openDemocracyUK

BlogNation: Libs and Labs talk dirty with each other

Anthony Barnett
Anthony Barnett
27 June 2010

I enjoyed the Liberal Conspiracy bloggers summit on Saturday and its useful and interesting contacts. Sunny called it blognation, and as he has just outed himself in the Guardian as "English not British" we know what nation that is - and all the better for it. (There was an intense break-out session on the London mayor, for example, but not one on the dramatic developments in Scotland.)

Jim Jepps has reported on the discussion of what to do about the cuts. What made it interesting was the combination of core Labour, Social Lib Dems and independent radicals [apologies, and Greens, see comments], all in the same space testing arguments in a spirit of collaboration without trying to agree a line. Its vital to create and grow this kind of space (and hard work).

There are three obvious options over the next few years if the budget doesn't work (see here for OK's coverage and here for Joe Steiglitz).

  • The boundary and constituency changes go through, the AV referendum is defeated, the Lib Dems are carved up, the Conservatives despite the budget successfully rebrand their image as caring and competent-in-hard-times, and win outright, if narrowly, as Labour retains its media image as incompetent, untrustworthy and threatening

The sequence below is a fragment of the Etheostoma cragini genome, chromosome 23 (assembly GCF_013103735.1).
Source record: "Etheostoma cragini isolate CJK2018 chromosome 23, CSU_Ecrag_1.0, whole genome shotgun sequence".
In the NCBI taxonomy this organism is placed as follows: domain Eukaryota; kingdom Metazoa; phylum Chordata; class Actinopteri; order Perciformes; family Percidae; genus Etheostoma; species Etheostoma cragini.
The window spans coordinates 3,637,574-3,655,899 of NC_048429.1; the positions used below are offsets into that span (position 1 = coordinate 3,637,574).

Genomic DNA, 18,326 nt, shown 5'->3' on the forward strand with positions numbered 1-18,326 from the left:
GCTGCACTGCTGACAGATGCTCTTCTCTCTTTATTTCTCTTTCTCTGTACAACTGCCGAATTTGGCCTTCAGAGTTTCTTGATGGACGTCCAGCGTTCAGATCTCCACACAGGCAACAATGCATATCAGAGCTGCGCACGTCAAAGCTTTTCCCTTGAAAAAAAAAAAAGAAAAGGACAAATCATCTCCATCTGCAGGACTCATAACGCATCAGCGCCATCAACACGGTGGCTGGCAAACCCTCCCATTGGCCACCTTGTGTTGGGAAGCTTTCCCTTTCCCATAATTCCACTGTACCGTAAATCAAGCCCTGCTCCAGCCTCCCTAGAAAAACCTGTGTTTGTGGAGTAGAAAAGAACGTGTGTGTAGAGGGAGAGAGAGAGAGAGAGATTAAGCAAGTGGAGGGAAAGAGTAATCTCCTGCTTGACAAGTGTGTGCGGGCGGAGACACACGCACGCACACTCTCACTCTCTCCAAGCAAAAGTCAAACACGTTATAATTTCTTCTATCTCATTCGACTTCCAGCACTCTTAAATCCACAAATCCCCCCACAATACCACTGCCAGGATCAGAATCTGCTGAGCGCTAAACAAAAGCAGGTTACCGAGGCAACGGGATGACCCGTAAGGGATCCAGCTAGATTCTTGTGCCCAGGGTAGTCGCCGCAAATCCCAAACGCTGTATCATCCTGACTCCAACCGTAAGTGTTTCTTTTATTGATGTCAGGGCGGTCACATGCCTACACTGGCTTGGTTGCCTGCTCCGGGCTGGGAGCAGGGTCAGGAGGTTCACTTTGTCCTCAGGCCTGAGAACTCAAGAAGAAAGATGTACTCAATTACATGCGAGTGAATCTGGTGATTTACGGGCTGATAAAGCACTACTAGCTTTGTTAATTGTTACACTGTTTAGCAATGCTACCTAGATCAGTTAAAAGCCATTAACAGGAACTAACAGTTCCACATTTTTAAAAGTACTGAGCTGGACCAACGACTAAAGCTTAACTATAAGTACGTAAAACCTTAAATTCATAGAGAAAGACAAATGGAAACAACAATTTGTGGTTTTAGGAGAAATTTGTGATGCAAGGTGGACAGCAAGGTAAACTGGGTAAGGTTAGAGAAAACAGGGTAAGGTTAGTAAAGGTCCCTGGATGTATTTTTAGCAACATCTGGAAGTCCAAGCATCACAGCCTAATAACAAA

• Ditto, but the AV referendum is won and the Lib Dems retain their 60 odd seats, in which case Labour will need to govern in coalition with them.  (And the Lib Dems will want this too, a second coalition with the Tories will surely see them divided and absorbed.)
  • Ditto, but the economy does so badly that Labour wins outright and we start all over again.

It was fascinating to watch the first exchanges I've seen that were not of a ya-boo kind between Labour and Lib Dems, with this five year prospect in mind.

Should we allow artificial intelligence to manage migration?

How is artificial intelligence being used in governing migration? What are the risks and opportunities that the emerging technology raises for both the state and the individual crossing a country’s borders?

Ryerson University’s Canada Excellence Research Chair in Migration and Integration and openDemocracy have teamed up to host this free live discussion on 15 April at 5pm UK time/12pm EDT.

Hear from:

Ana Beduschi Associate professor of law, University of Exeter

Hilary Evans Cameron Assistant professor, faculty of law, Ryerson University

Patrick McEvenue Senior director, Strategic Policy Branch, Immigration, Refugees and Citizenship Canada

Chair: Lucia Nalbandian Researcher, CERC Migration, Ryerson University

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